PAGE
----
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Students Hate Reading

This is an opinion article toward an essay “How Teachers Make Children Hate Reading” by John Holt.

Glancing at the title, I was quite surprised that children in American or Western countries also hate reading. I thought only Indonesian children who feel so. An article from The Jakarta Post “Do young kids lack of reading culture?” by Evaries Rosita (01/22/2009) showed there is a myth which many people believe that Indonesia “does not have reading culture” but rather “oral culture”. Rosita then describes the actual factors of what she called “literacy crisis”. The factors are teaching of literacy at school, access to books, and poverty. From those three factors, teaching literacy at school is similar to what Holt discusses in his essay. Thus, I see that how children are taught reading is a common problem for some countries in the world.

In the essay, Holt talks about the issue from his perspective as a teacher. On the first paragraph he says he did not give students a chance to speak up their opinion about the book. I wanted to compare that case to what happened in my childhood but it was hard to catch back my memories from the past. But as far as I remember, my elementary and junior high school teachers always chose what students had to read for reading assignment. We were never given an opportunity to pick books we wanted. I think children are not supposed to be forced to read what the teacher wants because it will block their creativity. Children can be creative only for what they are interested and what they really like.

On paragraph two, the writer tells how he gave some vocabulary tests to students. Those tests are silly, according to Holt. I believe that students dislike vocabulary test if the reading text is in their first language. Sometimes it is difficult for children to define a word. They may be afraid to make mistakes or frustrated when they cannot find the meaning.

However, Holt once argued that students should find the meaning of words they do not know. Yet, his sister reminds him of his childhood which then makes him realize that he is wrong. I think I agree with his sister that when we were child, we never opened our dictionary to find words we did not know. For me, I usually asked my parents the meaning of words I did not know. I have an Indonesian dictionary at home, but I only used it when parents asked me to when they could not answer my questions. But when I was interested in books I read, I did not stop to find the meanings of difficult words. In addition, Paulo Friere suggests that acquiring literacy is when one reads and writes what he/she understands. Therefore, children are not supposed to be forced to know fully what they are reading. Letting them find what they want to know by themselves is important.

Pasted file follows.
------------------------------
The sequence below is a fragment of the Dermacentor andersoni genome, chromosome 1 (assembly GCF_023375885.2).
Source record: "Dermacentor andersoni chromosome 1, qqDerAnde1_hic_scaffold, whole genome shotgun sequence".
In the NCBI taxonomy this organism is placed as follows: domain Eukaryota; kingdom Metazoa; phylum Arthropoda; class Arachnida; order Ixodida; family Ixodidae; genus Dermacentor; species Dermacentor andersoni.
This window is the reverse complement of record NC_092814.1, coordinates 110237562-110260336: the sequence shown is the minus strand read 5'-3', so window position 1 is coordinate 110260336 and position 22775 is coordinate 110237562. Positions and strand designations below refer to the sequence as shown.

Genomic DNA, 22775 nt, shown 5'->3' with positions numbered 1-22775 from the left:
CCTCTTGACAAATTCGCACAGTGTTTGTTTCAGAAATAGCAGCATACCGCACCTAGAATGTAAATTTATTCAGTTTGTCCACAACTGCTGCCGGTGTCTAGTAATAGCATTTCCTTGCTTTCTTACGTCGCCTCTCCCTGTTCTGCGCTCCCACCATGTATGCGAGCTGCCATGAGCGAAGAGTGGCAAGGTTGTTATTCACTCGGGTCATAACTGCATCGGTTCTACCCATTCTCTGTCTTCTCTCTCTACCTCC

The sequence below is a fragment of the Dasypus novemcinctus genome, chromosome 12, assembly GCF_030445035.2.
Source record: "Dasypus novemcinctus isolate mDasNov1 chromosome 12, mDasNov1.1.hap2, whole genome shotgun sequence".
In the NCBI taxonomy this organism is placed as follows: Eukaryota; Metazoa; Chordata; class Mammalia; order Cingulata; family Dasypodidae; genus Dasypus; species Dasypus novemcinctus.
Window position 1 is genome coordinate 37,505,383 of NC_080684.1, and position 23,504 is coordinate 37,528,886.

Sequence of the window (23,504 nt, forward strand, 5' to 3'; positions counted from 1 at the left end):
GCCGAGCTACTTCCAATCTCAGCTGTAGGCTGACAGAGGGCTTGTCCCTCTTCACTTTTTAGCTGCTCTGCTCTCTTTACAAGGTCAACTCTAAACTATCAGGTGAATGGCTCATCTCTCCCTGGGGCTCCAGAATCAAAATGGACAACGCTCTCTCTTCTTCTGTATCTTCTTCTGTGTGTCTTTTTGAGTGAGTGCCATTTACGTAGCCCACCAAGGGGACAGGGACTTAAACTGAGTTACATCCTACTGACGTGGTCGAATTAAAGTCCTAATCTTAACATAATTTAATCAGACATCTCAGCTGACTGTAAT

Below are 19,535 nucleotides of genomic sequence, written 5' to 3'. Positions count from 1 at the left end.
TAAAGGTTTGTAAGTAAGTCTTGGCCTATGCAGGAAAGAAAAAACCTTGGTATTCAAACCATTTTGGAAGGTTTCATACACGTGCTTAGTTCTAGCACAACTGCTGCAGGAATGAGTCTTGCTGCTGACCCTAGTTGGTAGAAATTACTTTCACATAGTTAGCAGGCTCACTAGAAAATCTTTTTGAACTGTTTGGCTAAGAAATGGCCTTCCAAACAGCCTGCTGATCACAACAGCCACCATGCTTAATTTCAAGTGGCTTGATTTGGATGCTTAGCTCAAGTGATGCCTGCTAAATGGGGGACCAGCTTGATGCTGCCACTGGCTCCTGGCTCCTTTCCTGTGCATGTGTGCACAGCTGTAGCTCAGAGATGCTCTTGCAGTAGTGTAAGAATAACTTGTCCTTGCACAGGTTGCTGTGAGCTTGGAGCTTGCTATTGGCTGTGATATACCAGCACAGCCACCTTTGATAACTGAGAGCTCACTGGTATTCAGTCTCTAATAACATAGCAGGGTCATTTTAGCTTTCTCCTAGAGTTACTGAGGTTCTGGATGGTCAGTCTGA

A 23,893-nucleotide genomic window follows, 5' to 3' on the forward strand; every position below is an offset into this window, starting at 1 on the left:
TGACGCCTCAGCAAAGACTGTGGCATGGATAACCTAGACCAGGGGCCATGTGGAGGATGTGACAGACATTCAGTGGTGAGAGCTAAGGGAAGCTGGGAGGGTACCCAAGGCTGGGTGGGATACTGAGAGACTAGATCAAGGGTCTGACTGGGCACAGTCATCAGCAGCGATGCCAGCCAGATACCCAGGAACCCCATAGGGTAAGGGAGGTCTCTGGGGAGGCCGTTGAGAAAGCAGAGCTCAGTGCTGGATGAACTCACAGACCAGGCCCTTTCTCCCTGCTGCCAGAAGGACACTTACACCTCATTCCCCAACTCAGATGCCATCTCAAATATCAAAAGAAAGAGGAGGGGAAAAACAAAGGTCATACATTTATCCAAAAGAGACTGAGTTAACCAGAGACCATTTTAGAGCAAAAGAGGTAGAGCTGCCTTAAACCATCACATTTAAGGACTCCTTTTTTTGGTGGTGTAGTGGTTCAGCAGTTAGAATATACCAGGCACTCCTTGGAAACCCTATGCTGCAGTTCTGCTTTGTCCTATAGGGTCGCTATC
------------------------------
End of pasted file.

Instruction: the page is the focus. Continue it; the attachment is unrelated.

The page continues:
In one paragraph of the essay, Holt tells that reading aloud can cause humiliation because children do not know the words. I do not agree with the reason. Even when children know the words, they can still have mistakes. Students may feel nervous to read while others listen to them. It’s because in every classroom, there are always be naughty students, who like to make fun of their friends when making mistakes. In another paragraph, the writer says that many students enjoy reading aloud, but some of my friends in schools dislike it. Perhaps the reason is also humiliation. Then, I think that teachers should decrease the frequency of reading aloud activity or teachers should ask each student to read only a short sentence.

In the rest of paragraphs, I find three opinions which I agree with. First, when students are worried about spelling, it will slow down their writing; but when they are free to make mistakes, they can show their brightness and talents. It is similar to my own experience. I have to eliminate my fear and worries about making grammatical or other kinds of mistakes to create deep and full writing. Second, Holt states, “If the amount the students write is limited by what the teacher can find time to correct, or even to read, the students will not write nearly enough”. Yes, that is right. If students are given limitation, they cannot create their best. Children need to feel comfortable when doing something, including learning and working on a task. Any pressure that comes to them will make them feared and worried. Third, people “learn to write by writing, not by reading other people’s ideas about writing”. As children, the most effective way of learning is by practicing, not by reading or knowing the theory. Teachers’ feedback about writing should be given to more adult learners when they have had more time to practice writing.

Reading is a very good activity as a source of knowledge and information. Teachers are the most influential helpers and motivators for children at schools. I hope that there will be more people who concern about this issue.

 
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Posted by on April 18, 2011 in Education, Opinion Article

 

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